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Woman wearing maternity bra

Getting the right pregnancy bra and, if you plan to breastfeed, nursing bra can be difficult. When might you start wearing one? What about fitting?

Bras and your changing breasts

During pregnancy your bump grows and most women notice that their breasts do too. For some women, the breasts start to get bigger as early as week six of pregnancy, while others say their breasts don’t start to grow until the third trimester (Healthline, 2017). The breasts increase in size because the hormones cause breast ducts to expand in readiness for breastfeeding (Alex et al, 2020).  

It's common to go up a cup size or two during pregnancy (Healthline, 2017). Many women notice they are also broader across the back because your rib cage expands to make room for your baby (NHS Start4Life, 2019).

A badly-fitted bra can cause poor posture, back pain and neck pain (Evans, 2019). That means wearing one that feels comfortable, supports your breasts and back, and which stretches to accommodate your growing breasts is very important at this time.

When to measure maternity bra size

It is recommended to have bras professionally fitted regularly and to change your bras every six months (Evans, 2019). This is particularly important during pregnancy when your breasts are changing. You might want to do this in the first trimester.

Some department stores and specialist shops offer a free measuring service and a range of maternity bras (Breast Cancer Care, 2019).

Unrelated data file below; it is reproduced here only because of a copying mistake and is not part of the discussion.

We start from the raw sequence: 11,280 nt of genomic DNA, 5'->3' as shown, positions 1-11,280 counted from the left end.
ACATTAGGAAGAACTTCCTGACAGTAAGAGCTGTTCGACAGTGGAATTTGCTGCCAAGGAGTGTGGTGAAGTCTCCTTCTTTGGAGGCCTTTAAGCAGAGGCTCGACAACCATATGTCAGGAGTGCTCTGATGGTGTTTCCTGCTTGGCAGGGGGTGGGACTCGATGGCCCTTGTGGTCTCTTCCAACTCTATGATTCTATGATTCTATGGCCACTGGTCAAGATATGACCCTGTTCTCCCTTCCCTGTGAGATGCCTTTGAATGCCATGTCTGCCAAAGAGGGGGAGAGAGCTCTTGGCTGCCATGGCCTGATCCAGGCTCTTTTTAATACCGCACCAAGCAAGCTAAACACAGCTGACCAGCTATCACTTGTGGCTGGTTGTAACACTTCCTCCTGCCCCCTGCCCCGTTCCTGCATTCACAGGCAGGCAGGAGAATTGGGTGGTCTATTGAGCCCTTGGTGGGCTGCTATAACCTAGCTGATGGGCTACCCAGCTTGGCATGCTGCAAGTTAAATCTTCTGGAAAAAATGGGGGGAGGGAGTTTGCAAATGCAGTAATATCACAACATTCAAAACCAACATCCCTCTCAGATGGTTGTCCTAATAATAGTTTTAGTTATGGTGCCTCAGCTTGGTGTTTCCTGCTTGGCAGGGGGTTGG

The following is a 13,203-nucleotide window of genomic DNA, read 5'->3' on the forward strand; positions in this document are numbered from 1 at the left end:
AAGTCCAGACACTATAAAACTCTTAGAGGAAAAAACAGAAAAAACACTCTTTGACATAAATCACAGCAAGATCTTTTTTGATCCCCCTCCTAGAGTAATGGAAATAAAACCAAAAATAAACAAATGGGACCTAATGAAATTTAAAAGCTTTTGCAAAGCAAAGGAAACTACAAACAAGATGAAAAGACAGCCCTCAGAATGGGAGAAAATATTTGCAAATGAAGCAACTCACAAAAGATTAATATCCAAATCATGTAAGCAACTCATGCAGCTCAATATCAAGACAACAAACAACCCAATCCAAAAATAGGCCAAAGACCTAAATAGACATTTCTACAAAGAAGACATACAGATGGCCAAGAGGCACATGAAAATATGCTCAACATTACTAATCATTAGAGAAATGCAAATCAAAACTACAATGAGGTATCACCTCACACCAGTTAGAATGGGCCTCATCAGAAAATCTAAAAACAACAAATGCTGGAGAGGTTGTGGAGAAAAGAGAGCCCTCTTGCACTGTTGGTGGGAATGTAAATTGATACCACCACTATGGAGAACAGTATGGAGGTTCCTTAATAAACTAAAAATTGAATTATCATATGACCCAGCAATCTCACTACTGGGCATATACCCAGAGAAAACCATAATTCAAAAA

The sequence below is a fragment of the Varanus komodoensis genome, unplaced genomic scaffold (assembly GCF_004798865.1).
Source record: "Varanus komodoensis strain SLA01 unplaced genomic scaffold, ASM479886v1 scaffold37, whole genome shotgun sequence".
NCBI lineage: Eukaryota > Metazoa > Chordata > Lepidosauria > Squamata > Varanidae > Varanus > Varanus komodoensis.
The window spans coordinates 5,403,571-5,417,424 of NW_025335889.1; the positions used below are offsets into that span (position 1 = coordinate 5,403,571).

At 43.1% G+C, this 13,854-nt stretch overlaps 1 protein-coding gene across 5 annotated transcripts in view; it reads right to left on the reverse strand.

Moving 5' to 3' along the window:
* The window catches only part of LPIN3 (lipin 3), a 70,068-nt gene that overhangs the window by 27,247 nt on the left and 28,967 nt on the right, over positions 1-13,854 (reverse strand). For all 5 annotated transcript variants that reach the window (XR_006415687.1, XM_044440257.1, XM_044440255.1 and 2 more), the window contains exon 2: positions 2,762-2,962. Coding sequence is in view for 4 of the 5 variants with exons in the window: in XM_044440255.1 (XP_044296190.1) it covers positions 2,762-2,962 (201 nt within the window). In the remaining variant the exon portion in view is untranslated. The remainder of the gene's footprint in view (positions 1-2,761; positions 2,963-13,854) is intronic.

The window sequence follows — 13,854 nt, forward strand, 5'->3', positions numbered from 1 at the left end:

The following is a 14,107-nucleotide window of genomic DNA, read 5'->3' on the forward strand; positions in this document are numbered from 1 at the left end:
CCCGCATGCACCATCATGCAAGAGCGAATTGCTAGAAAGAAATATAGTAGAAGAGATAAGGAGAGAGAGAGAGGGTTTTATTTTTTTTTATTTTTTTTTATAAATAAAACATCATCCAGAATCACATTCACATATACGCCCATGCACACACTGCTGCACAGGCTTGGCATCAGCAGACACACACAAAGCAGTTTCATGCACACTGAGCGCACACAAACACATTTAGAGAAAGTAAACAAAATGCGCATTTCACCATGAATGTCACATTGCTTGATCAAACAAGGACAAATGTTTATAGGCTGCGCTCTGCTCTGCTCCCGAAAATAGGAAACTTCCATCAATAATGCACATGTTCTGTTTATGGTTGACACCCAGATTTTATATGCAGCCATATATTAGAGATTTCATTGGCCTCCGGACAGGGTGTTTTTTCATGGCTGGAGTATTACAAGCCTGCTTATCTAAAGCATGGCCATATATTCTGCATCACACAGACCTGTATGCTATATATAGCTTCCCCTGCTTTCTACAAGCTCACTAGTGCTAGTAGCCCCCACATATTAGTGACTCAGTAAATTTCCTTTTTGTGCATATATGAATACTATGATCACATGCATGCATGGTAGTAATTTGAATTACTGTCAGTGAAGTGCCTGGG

How to tell if a bra fits well

  • The entire breast should fit comfortably inside the bra cup, with no breast tissue bulging above or at the sides.
  • The centre front should sit flat against your body, regardless of the size of the breast.
  • The band around the bottom should lie horizontally across your back, be at the same level back and front and not arch when you move. When checked, you should be able to pull the band about an inch away from the body.   
  • The straps should not carry the weight of the breasts. They should sit on your shoulders without slipping or digging in. They can be adjusted to make sure they are comfortable.
  • If it is an underwired bra, the wire must sit flat against the body, around the breast, without gaping, digging in or pressing down on any breast tissue.
  • When buying a bra in pregnancy, it is best to buy one that does up comfortably on the tightest hook to allow room for further growth.

(Breast Cancer Care, 2019; Evans, 2019)

Some people buy maternity bras that double up as nursing bras as they have a clip which opens easily for breastfeeding afterwards.

Are nursing bras necessary?

If you are intending to breastfeed, you may want to think about buying some breastfeeding (or nursing) bras before your baby is born. As breasts tend to feel heavier during breastfeeding, most women find the support of a nursing bra makes them feel more comfortable. Some women choose to go bra-less or wear a cami or cropped top instead.

Nursing bras have drop-down cups, which are clipped to the straps and can be opened easily to expose the breast when feeding. To make life easier when you come to feeding, it is worth practising to make sure you can open the bra one-handed. That way, you’ll have got the hang of it before your baby arrives.

When to get a nursing bra fitted

It is best to be measured and have a nursing bra fitted a few weeks before your baby is born, especially if your breast shape is still changing towards the end of your pregnancy.